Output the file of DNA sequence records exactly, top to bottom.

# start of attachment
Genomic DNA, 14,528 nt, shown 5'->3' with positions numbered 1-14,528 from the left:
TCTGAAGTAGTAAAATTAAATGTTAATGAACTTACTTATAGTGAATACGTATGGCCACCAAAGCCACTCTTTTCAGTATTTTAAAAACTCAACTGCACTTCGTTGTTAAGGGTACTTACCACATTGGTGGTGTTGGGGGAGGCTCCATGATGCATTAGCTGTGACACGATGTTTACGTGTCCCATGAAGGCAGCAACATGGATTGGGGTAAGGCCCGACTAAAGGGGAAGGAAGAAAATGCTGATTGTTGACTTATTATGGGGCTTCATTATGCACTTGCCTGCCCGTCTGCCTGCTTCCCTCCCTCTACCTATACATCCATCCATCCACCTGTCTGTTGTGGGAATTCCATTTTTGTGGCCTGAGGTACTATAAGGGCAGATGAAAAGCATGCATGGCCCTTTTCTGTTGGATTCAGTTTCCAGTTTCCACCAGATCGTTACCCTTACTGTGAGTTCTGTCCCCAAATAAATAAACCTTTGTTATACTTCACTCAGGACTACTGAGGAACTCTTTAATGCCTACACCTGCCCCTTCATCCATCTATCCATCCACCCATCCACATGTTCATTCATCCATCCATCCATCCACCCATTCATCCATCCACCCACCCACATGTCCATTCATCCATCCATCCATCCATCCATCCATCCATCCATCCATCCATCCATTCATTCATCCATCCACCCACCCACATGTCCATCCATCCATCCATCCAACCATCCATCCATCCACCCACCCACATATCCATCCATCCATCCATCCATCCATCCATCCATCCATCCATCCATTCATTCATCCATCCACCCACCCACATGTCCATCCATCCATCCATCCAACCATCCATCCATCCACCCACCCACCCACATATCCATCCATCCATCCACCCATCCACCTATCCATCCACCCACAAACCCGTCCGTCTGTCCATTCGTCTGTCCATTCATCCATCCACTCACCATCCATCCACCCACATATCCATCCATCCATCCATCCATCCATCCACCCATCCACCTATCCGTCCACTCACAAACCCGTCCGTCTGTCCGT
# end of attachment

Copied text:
Genomic DNA, 14,528 nt, shown 5'->3' with positions numbered 1-14,528 from the left:
TCTGAAGTAGTAAAATTAAATGTTAATGAACTTACTTATAGTGAATACGTATGGCCACCAAAGCCACTCTTTTCAGTATTTTAAAAACTCAACTGCACTTCGTTGTTAAGGGTACTTACCACATTGGTGGTGTTGGGGGAGGCTCCATGATGCATTAGCTGTGACACGATGTTTACGTGTCCCATGAAGGCAGCAACATGGATTGGGGTAAGGCCCGACTAAAGGGGAAGGAAGAAAATGCTGATTGTTGACTTATTATGGGGCTTCATTATGCACTTGCCTGCCCGTCTGCCTGCTTCCCTCCCTCTACCTATACATCCATCCATCCACCTGTCTGTTGTGGGAATTCCATTTTTGTGGCCTGAGGTACTATAAGGGCAGATGAAAAGCATGCATGGCCCTTTTCTGTTGGATTCAGTTTCCAGTTTCCACCAGATCGTTACCCTTACTGTGAGTTCTGTCCCCAAATAAATAAACCTTTGTTATACTTCACTCAGGACTACTGAGGAACTCTTTAATGCCTACACCTGCCCCTTCATCCATCTATCCATCCACCCATCCACATGTTCATTCATCCATCCATCCATCCACCCATTCATCCATCCACCCACCCACATGTCCATTCATCCATCCATCCATCCATCCATCCATCCATCCATCCATCCATCCATTCATTCATCCATCCACCCACCCACATGTCCATCCATCCATCCATCCAACCATCCATCCATCCACCCACCCACATATCCATCCATCCATCCATCCATCCATCCATCCATCCATCCATCCATTCATTCATCCATCCACCCACCCACATGTCCATCCATCCATCCATCCAACCATCCATCCATCCACCCACCCACCCACATATCCATCCATCCATCCACCCATCCACCTATCCATCCACCCACAAACCCGTCCGTCTGTCCATTCGTCTGTCCATTCATCCATCCACTCACCATCCATCCACCCACATATCCATCCATCCATCCATCCATCCATCCACCCATCCACCTATCCGTCCACTCACAAACCCGTCCGTCTGTCCGT